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Proving a Certain Set is Closed in the Uniform Topology

  1. Jan 12, 2017 #1
    1. The problem statement, all variables and given/known data
    Let ##Q = \{(x_1,x_2,...,) \in \mathbb{R}^\omega ~|~ \lim x_n = 0 \}##. I would like to show this set is closed in the uniform topology, which is generated by the metric ##\rho(x,y) = \sup d(x_i,y_i)##, where ##d## is the standard bounded metric on ##\mathbb{R}##.


    2. Relevant equations


    3. The attempt at a solution

    Let ##x = (x_n) \in \overline{Q} - Q##. Then ##\lim x_n = \ell \neq 0##, and WLOG take ##\ell > 0##. In my attempt, I mistakenly thought that ##\prod (x_n - \ell, x_n + \ell)## was a basis element for the product topology containing ##x##, concluding from this that it must be open in the uniform topology. From there I proved that if ##z = (z_n) \in \prod (x_n -\ell, x_n + \ell)##, then it cannot converge to ##0##, which gives the desired contradiction.

    My question is, is ##\prod (x_n -\ell, x_n + \ell)## in fact open in the uniform topology?
     
  2. jcsd
  3. Jan 13, 2017 #2

    haruspex

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    Is ##\overline{Q} ## only convergent sequences?
     
  4. Jan 14, 2017 #3
    Yes. ##\overline{Q}## a subset of ##\mathbb{R}^\omega## which consists of all convergent real sequences.
     
  5. Jan 14, 2017 #4

    haruspex

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    But there is nothing in the problem statement that allows you to restrict attention that subset.
     
  6. Jan 14, 2017 #5
    I don't quite follow...

    I have a topological space ##\mathbb{R}^\omega##, which I defined in a previous post; the space is endowed with the uniform topology, defined in the original post. Now, I have a subset ##Q## which I am trying to show is closed in this topology. Yes, you are right that I am restricting my attention to this particular subset, but I am doing so purposefully.
     
  7. Jan 14, 2017 #6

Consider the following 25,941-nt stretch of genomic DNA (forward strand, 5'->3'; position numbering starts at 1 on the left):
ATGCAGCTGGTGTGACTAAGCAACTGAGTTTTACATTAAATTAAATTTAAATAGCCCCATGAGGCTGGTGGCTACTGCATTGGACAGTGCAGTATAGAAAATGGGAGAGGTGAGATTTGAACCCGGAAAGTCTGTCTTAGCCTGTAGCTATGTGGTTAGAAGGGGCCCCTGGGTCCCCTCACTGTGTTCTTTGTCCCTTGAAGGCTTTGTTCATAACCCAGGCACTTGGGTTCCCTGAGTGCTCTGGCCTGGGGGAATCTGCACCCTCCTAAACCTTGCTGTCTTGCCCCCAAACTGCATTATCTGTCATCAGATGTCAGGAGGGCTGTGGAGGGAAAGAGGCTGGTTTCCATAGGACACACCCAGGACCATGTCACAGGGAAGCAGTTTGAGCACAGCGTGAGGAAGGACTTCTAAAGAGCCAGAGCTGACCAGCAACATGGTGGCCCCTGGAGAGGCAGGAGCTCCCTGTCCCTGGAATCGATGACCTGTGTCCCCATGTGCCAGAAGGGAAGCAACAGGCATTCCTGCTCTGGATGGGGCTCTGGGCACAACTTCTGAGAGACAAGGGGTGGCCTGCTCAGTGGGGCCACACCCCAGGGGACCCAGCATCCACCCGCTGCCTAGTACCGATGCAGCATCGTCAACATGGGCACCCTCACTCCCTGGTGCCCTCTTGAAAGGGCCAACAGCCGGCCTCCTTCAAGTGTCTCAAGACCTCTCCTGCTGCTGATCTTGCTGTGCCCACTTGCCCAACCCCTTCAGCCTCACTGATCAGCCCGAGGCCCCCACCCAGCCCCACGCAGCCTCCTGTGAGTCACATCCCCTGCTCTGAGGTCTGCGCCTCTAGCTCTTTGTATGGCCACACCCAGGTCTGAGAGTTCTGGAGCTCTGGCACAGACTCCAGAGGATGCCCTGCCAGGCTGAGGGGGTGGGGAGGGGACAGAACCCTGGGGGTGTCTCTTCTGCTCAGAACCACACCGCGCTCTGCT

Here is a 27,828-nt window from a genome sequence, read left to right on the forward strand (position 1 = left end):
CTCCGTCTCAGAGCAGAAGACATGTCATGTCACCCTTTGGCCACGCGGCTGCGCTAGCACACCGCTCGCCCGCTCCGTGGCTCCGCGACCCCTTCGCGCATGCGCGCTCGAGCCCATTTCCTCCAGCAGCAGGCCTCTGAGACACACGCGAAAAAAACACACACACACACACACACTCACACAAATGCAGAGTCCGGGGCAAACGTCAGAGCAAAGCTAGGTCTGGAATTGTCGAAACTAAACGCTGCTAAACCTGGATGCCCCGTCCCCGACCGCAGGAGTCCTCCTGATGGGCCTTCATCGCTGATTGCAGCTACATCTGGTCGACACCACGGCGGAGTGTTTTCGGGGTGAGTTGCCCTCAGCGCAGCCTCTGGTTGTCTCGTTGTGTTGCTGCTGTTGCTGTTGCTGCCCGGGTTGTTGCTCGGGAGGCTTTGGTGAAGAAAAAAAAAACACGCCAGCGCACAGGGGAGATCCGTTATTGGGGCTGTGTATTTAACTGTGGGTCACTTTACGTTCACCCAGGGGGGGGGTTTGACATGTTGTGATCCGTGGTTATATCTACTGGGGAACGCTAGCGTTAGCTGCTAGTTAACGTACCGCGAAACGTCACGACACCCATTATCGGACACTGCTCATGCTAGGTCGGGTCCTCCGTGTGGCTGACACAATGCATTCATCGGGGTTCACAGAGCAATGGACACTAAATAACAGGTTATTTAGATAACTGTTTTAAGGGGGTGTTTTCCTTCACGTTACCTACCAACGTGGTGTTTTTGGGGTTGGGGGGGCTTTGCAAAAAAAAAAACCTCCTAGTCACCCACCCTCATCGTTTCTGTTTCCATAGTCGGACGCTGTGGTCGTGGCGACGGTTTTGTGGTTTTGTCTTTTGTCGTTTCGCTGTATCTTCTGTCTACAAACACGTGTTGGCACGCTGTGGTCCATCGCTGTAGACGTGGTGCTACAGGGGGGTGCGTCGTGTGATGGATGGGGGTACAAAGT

haruspex

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    My problem is that I so far see no connection between the thing to be proved and neither the ##\overline Q## subset nor the product topology you mention.
    At the same time, I see no reference made to the metric nor to any usual definition of closure. If you are appealing to some standard results, please quote them.

    I understand that (xn-l) is a sequence, but I have no idea what you mean by ##\prod (x_n - \ell, x_n + \ell)##. ## (x_n - \ell, x_n + \ell) ## is a pair of numbers.## ((x_n - \ell), (x_n + \ell)) ## would be a pair of sequences. For a product topology we need pairs of sets.

    Edit: I believe I have a fairly short proof from first principles.
     
    Last edited: Jan 14, 2017
  8. Jan 16, 2017 #7
    Points in ##\mathbb{R}^\omega## can be regarded as points in a space, or they can be thought of as real convergent sequences in ##\mathbb{R}##. When I write ##(x_n)## or ##(x_n-\ell)##, I am referring to either one of these interpretations. When I write ##\prod (x_n - \ell, x_n + \ell)##, on the other hand, I am writing a subset of the product space ##\mathbb{R}^\omega##. This is in fact a basis element in the box topology. What I am trying to show is that it is open in the uniform topology, but I have been unsuccessful.

    Every approach I have tried requires that I construct a basis element that containing no sequences that converge to zero. You say that you have a solution. Would you mind offering a hint?
     
  9. Jan 16, 2017 #8

    haruspex

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    The definition of closure in a metric space with which I am familiar is that the set contains all its limit points. So I took a sequence (of sequences) which, according to the given metric, converges, and showed ithat the sequence it converges to converges to zero.
     
  10. Jan 17, 2017 #9
    Unfortunately, I do not have that characterization of closure in a metric space. I only have the definition, which states that the closure of ##A## is the intersection of all closed sets containing ##A##, and the general characterization that ##x \in \overline{A}## if and only if every open neighborhood of ##x## intersects ##A##.
     
  11. Jan 17, 2017 #10

    haruspex

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    Ok, but that only defines closure in terms of other closed sets, so cannot be fundamental.
    See bullet 2 at
    http://mathworld.wolfram.com/ClosedSet.html

    Ok, assuming the overline here means closure of, that matches the definition at bullet 4 of
    http://mathworld.wolfram.com/SetClosure.html
    In a metric space, if every open neighbourhood of x intersects set S then it follows that there exists an infinite sequence in S that converges to x. Thus x is a limit point of S. Since a closed set is one that is its own closure, the definition then says that a closed set contains all its limit points.
     
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